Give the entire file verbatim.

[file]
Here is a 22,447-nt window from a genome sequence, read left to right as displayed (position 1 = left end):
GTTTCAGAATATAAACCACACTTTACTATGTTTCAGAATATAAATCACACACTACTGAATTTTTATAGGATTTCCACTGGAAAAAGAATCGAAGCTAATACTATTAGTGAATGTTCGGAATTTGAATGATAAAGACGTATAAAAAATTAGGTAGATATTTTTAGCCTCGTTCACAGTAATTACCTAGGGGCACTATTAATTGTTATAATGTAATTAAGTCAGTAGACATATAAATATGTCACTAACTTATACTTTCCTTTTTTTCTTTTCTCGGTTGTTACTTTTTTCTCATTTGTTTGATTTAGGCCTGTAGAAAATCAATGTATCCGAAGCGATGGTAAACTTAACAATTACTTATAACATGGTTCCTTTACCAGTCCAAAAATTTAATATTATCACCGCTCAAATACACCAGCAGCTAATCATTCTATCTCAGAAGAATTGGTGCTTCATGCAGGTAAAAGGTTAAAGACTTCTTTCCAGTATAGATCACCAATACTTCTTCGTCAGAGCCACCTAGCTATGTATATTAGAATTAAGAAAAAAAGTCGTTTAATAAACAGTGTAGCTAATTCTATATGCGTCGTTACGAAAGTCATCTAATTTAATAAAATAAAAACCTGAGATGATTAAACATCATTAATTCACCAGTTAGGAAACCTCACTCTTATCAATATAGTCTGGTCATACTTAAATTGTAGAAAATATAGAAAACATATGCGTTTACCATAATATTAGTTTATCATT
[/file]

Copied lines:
Here is a 22,447-nt window from a genome sequence, read left to right as displayed (position 1 = left end):
GTTTCAGAATATAAACCACACTTTACTATGTTTCAGAATATAAATCACACACTACTGAATTTTTATAGGATTTCCACTGGAAAAAGAATCGAAGCTAATACTATTAGTGAATGTTCGGAATTTGAATGATAAAGACGTATAAAAAATTAGGTAGATATTTTTAGCCTCGTTCACAGTAATTACCTAGGGGCACTATTAATTGTTATAATGTAATTAAGTCAGTAGACATATAAATATGTCACTAACTTATACTTTCCTTTTTTTCTTTTCTCGGTTGTTACTTTTTTCTCATTTGTTTGATTTAGGCCTGTAGAAAATCAATGTATCCGAAGCGATGGTAAACTTAACAATTACTTATAACATGGTTCCTTTACCAGTCCAAAAATTTAATATTATCACCGCTCAAATACACCAGCAGCTAATCATTCTATCTCAGAAGAATTGGTGCTTCATGCAGGTAAAAGGTTAAAGACTTCTTTCCAGTATAGATCACCAATACTTCTTCGTCAGAGCCACCTAGCTATGTATATTAGAATTAAGAAAAAAAGTCGTTTAATAAACAGTGTAGCTAATTCTATATGCGTCGTTACGAAAGTCATCTAATTTAATAAAATAAAAACCTGAGATGATTAAACATCATTAATTCACCAGTTAGGAAACCTCACTCTTATCAATATAGTCTGGTCATACTTAAATTGTAGAAAATATAGAAAACATATGCGTTTACCATAATATTAGTTTATCATT